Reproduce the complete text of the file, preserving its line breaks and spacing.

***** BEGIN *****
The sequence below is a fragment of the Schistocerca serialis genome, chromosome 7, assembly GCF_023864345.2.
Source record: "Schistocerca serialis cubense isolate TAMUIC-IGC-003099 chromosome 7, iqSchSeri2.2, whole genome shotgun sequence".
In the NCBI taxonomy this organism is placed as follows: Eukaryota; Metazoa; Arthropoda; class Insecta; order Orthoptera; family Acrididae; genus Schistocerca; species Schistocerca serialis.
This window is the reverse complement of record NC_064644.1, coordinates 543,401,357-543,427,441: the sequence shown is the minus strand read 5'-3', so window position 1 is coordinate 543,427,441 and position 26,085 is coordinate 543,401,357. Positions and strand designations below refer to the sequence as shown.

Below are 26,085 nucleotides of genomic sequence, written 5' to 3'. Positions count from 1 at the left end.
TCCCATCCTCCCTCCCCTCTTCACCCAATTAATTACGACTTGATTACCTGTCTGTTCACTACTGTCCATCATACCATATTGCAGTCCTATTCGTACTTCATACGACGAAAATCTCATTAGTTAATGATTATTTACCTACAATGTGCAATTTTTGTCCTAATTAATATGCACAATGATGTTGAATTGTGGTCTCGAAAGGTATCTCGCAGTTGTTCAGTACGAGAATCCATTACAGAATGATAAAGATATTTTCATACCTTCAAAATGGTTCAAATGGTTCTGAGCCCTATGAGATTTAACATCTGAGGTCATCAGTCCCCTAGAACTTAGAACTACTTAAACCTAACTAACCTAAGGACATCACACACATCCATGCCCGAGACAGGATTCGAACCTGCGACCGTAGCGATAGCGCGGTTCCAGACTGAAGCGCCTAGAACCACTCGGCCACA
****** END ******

The sequence below is a fragment of the Schistocerca serialis genome, chromosome 7, assembly GCF_023864345.2.
Source record: "Schistocerca serialis cubense isolate TAMUIC-IGC-003099 chromosome 7, iqSchSeri2.2, whole genome shotgun sequence".
In the NCBI taxonomy this organism is placed as follows: Eukaryota; Metazoa; Arthropoda; class Insecta; order Orthoptera; family Acrididae; genus Schistocerca; species Schistocerca serialis.
This window is the reverse complement of record NC_064644.1, coordinates 543,401,357-543,427,441: the sequence shown is the minus strand read 5'-3', so window position 1 is coordinate 543,427,441 and position 26,085 is coordinate 543,401,357. Positions and strand designations below refer to the sequence as shown.

Below are 26,085 nucleotides of genomic sequence, written 5' to 3'. Positions count from 1 at the left end.
TCCCATCCTCCCTCCCCTCTTCACCCAATTAATTACGACTTGATTACCTGTCTGTTCACTACTGTCCATCATACCATATTGCAGTCCTATTCGTACTTCATACGACGAAAATCTCATTAGTTAATGATTATTTACCTACAATGTGCAATTTTTGTCCTAATTAATATGCACAATGATGTTGAATTGTGGTCTCGAAAGGTATCTCGCAGTTGTTCAGTACGAGAATCCATTACAGAATGATAAAGATATTTTCATACCTTCAAAATGGTTCAAATGGTTCTGAGCCCTATGAGATTTAACATCTGAGGTCATCAGTCCCCTAGAACTTAGAACTACTTAAACCTAACTAACCTAAGGACATCACACACATCCATGCCCGAGACAGGATTCGAACCTGCGACCGTAGCGATAGCGCGGTTCCAGACTGAAGCGCCTAGAACCACTCGGCCACA